Rising tuitions met with fewer jobs

March 7, 2011

From Paul Krugman: Degrees and Dollars.

The fact is that since 1990 or so the U.S. job market has been characterized not by a general rise in the demand for skill, but by “hollowing out”: both high-wage and low-wage employment have grown rapidly, but medium-wage jobs — the kinds of jobs we count on to support a strong middle class — have lagged behind.

The notion that putting more kids through college can restore the middle-class society we used to have is wishful thinking. It’s no longer true that having a college degree guarantees that you’ll get a good job, and it’s becoming less true with each passing decade.

We have a growingly disastrous dynamic in this country, where rapidly rising tuition costs are being met with a steadily declining pool of jobs for those degrees. We’re saddling kids with tens-to-hundreds of thousands of dollars of debt before they even enter the workforce, and then offering them fewer and fewer opportunities to earn enough income to pay it off.

I suppose this is one of the consequences of allowing vast amounts of the country’s wealth to collect at the extreme upper echelons of the pay scale. The only way to keep the economy moving is to lend that wealth back to the lower classes (a la housing boom) – since the lower classes can’t earn a wage to keep it moving themselves.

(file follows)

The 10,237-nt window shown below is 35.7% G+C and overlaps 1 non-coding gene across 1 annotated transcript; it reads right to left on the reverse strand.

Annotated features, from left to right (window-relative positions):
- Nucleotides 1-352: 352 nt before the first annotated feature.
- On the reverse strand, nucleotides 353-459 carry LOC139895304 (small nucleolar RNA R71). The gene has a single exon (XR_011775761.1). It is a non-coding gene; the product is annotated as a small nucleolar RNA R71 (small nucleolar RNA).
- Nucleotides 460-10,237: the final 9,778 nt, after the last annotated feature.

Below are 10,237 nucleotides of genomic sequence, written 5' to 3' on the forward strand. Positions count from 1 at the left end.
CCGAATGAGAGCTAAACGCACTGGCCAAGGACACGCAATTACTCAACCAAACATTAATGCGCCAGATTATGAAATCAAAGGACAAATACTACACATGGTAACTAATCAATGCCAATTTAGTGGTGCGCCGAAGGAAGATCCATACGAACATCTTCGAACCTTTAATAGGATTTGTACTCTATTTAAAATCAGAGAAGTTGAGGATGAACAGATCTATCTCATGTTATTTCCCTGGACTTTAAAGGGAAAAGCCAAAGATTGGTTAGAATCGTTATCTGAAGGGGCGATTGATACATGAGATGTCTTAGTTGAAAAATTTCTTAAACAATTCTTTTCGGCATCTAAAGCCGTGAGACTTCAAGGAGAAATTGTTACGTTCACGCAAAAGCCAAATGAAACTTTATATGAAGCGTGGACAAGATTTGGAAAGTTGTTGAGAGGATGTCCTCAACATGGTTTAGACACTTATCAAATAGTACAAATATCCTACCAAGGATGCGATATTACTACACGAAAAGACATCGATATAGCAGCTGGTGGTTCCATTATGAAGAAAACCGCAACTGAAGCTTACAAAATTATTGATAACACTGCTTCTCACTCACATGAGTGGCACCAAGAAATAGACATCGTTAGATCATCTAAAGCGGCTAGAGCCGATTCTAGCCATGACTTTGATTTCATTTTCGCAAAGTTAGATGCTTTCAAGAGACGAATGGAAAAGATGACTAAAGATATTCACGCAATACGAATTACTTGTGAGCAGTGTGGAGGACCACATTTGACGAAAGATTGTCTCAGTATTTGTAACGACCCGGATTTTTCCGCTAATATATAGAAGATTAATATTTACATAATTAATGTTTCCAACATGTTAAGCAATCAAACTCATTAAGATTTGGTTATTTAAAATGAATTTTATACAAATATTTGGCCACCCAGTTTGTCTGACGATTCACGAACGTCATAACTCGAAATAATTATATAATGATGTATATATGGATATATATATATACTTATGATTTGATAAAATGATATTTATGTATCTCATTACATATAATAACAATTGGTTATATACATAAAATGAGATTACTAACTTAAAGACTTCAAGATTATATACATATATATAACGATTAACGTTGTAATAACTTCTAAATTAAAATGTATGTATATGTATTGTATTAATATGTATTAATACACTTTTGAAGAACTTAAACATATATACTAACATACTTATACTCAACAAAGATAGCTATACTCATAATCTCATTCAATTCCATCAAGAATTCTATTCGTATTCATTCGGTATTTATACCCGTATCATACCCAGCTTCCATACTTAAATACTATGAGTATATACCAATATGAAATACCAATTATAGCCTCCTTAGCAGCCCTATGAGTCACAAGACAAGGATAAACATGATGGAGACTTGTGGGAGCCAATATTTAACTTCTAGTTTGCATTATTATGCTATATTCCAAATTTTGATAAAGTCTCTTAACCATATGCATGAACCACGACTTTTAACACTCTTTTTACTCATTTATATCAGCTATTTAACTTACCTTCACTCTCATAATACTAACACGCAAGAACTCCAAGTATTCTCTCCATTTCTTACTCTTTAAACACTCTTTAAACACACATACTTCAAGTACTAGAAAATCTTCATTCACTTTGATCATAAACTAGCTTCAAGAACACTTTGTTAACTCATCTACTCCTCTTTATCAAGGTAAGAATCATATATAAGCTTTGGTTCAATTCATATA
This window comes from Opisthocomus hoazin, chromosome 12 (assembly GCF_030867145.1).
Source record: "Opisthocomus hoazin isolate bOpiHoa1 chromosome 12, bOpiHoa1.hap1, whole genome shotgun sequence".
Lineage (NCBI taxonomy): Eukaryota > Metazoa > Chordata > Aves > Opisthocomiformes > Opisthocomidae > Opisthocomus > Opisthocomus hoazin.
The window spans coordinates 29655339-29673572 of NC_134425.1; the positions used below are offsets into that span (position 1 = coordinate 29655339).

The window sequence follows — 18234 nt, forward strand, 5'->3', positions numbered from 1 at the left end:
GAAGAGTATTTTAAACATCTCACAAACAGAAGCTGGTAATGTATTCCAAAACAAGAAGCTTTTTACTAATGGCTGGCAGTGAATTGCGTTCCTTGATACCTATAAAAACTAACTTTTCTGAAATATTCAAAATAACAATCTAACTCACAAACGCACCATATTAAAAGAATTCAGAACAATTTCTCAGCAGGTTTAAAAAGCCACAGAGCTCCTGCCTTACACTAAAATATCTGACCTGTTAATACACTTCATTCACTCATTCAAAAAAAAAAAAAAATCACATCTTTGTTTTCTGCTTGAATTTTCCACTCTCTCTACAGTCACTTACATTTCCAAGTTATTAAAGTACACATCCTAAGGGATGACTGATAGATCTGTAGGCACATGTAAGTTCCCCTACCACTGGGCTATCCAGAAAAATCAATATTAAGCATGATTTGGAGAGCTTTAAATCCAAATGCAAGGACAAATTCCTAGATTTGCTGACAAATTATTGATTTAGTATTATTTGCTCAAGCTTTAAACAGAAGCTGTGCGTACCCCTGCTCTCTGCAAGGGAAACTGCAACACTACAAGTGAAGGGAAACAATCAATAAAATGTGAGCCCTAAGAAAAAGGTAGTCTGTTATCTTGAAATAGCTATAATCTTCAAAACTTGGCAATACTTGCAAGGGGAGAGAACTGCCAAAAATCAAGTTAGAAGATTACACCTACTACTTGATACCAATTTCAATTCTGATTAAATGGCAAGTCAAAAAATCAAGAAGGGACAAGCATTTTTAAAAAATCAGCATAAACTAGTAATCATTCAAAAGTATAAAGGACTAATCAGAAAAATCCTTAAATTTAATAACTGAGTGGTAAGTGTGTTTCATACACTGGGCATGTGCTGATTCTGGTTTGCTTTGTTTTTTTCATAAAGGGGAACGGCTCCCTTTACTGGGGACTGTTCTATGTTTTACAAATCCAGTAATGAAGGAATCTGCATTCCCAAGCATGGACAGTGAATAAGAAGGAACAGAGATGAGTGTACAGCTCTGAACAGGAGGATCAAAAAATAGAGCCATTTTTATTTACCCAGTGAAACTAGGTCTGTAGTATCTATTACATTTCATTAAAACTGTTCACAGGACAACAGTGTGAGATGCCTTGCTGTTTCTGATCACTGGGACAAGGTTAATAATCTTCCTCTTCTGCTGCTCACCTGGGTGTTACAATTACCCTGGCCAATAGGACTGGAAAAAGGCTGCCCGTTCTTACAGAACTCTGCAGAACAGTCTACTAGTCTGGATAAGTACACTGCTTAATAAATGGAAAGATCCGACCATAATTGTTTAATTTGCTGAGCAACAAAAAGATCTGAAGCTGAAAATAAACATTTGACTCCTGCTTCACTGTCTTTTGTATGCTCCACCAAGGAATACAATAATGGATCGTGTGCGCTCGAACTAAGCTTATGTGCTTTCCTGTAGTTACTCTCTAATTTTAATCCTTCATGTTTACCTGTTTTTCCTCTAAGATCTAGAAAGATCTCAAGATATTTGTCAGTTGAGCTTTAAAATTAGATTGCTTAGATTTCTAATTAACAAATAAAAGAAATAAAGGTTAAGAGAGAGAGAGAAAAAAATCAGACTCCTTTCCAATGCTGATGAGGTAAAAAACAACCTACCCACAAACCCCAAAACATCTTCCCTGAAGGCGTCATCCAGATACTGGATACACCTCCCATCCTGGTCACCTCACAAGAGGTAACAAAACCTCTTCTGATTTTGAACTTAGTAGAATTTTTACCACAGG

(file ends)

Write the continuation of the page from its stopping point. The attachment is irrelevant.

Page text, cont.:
This dynamic is not sustainable. Eventually we’ll reach that tipping point (again), where debt load weighs so heavily on income that demand crashes and the economy enters a tailspin.

While I’m a libertarian at heart, I can’t deny that any economic system that funnels so much wealth to so few is doomed for disaster and, ultimately, revolution. This can’t be a good thing. So much societal wealth is wasted in the process. Perhaps we need to re-think our ideas about property and freedom, at least in an economic sense.

p.s. By the way, just to be clear, the problem is not that productivity advances (via technology) are putting people out of work (any more than it was a “problem” that early agrarian food production put hunters and gatherers out of work). Productivity improvement is always welcome — it represents increased wealth. A wealthy society is one that achieves a high standard of living while toiling less to maintain that standard.

The problem has more to do with fungible wealth (i.e. money) gravitating toward the few, while heavy debt is spreading over the many. Not only is this unsustainable, but it’s hindering our ability to fully utilize and improve upon the wealth we already have (i.e. insufficient aggregate demand).

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One Response to “Rising tuitions met with fewer jobs”


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